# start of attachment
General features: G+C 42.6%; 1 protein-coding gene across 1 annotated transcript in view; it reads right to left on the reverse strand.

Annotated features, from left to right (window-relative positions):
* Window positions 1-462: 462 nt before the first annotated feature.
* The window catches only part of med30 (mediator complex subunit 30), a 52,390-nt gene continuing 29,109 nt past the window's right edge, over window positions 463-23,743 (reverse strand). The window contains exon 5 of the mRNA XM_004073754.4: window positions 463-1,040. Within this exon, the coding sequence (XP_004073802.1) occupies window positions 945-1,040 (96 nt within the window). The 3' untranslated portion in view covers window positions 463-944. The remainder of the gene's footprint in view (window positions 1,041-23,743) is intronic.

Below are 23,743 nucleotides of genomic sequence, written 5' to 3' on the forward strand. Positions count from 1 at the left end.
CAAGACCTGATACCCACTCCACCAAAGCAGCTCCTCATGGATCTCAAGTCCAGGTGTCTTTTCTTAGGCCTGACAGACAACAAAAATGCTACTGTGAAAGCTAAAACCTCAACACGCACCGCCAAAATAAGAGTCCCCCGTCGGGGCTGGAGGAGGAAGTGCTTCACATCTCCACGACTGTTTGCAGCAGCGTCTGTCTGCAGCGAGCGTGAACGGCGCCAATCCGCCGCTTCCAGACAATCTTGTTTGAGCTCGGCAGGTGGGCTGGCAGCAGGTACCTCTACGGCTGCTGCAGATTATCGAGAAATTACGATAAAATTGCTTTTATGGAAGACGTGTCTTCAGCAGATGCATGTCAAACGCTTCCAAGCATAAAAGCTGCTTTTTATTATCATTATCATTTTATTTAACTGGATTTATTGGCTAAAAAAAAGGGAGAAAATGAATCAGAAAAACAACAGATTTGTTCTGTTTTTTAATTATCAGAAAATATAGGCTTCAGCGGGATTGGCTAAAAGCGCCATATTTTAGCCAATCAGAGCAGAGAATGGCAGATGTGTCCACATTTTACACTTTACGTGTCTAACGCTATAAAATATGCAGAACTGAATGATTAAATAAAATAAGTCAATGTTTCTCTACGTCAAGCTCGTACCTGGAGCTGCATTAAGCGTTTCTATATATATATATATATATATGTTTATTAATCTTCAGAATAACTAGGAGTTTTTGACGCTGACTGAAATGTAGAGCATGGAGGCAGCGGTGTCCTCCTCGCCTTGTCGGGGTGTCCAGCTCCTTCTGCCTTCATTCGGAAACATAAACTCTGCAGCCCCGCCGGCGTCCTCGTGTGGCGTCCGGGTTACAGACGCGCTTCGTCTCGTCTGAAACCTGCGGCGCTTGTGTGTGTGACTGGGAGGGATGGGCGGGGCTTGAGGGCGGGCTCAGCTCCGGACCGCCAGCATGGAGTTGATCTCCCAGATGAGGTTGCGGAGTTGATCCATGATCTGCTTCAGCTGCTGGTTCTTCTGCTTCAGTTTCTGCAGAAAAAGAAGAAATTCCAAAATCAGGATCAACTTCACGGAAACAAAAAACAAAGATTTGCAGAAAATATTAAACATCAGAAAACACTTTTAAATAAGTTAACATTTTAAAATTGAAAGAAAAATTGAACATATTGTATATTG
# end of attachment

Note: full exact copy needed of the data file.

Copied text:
General features: G+C 42.6%; 1 protein-coding gene across 1 annotated transcript in view; it reads right to left on the reverse strand.

Annotated features, from left to right (window-relative positions):
* Window positions 1-462: 462 nt before the first annotated feature.
* The window catches only part of med30 (mediator complex subunit 30), a 52,390-nt gene continuing 29,109 nt past the window's right edge, over window positions 463-23,743 (reverse strand). The window contains exon 5 of the mRNA XM_004073754.4: window positions 463-1,040. Within this exon, the coding sequence (XP_004073802.1) occupies window positions 945-1,040 (96 nt within the window). The 3' untranslated portion in view covers window positions 463-944. The remainder of the gene's footprint in view (window positions 1,041-23,743) is intronic.

Below are 23,743 nucleotides of genomic sequence, written 5' to 3' on the forward strand. Positions count from 1 at the left end.
CAAGACCTGATACCCACTCCACCAAAGCAGCTCCTCATGGATCTCAAGTCCAGGTGTCTTTTCTTAGGCCTGACAGACAACAAAAATGCTACTGTGAAAGCTAAAACCTCAACACGCACCGCCAAAATAAGAGTCCCCCGTCGGGGCTGGAGGAGGAAGTGCTTCACATCTCCACGACTGTTTGCAGCAGCGTCTGTCTGCAGCGAGCGTGAACGGCGCCAATCCGCCGCTTCCAGACAATCTTGTTTGAGCTCGGCAGGTGGGCTGGCAGCAGGTACCTCTACGGCTGCTGCAGATTATCGAGAAATTACGATAAAATTGCTTTTATGGAAGACGTGTCTTCAGCAGATGCATGTCAAACGCTTCCAAGCATAAAAGCTGCTTTTTATTATCATTATCATTTTATTTAACTGGATTTATTGGCTAAAAAAAAGGGAGAAAATGAATCAGAAAAACAACAGATTTGTTCTGTTTTTTAATTATCAGAAAATATAGGCTTCAGCGGGATTGGCTAAAAGCGCCATATTTTAGCCAATCAGAGCAGAGAATGGCAGATGTGTCCACATTTTACACTTTACGTGTCTAACGCTATAAAATATGCAGAACTGAATGATTAAATAAAATAAGTCAATGTTTCTCTACGTCAAGCTCGTACCTGGAGCTGCATTAAGCGTTTCTATATATATATATATATATATGTTTATTAATCTTCAGAATAACTAGGAGTTTTTGACGCTGACTGAAATGTAGAGCATGGAGGCAGCGGTGTCCTCCTCGCCTTGTCGGGGTGTCCAGCTCCTTCTGCCTTCATTCGGAAACATAAACTCTGCAGCCCCGCCGGCGTCCTCGTGTGGCGTCCGGGTTACAGACGCGCTTCGTCTCGTCTGAAACCTGCGGCGCTTGTGTGTGTGACTGGGAGGGATGGGCGGGGCTTGAGGGCGGGCTCAGCTCCGGACCGCCAGCATGGAGTTGATCTCCCAGATGAGGTTGCGGAGTTGATCCATGATCTGCTTCAGCTGCTGGTTCTTCTGCTTCAGTTTCTGCAGAAAAAGAAGAAATTCCAAAATCAGGATCAACTTCACGGAAACAAAAAACAAAGATTTGCAGAAAATATTAAACATCAGAAAACACTTTTAAATAAGTTAACATTTTAAAATTGAAAGAAAAATTGAACATATTGTATATTG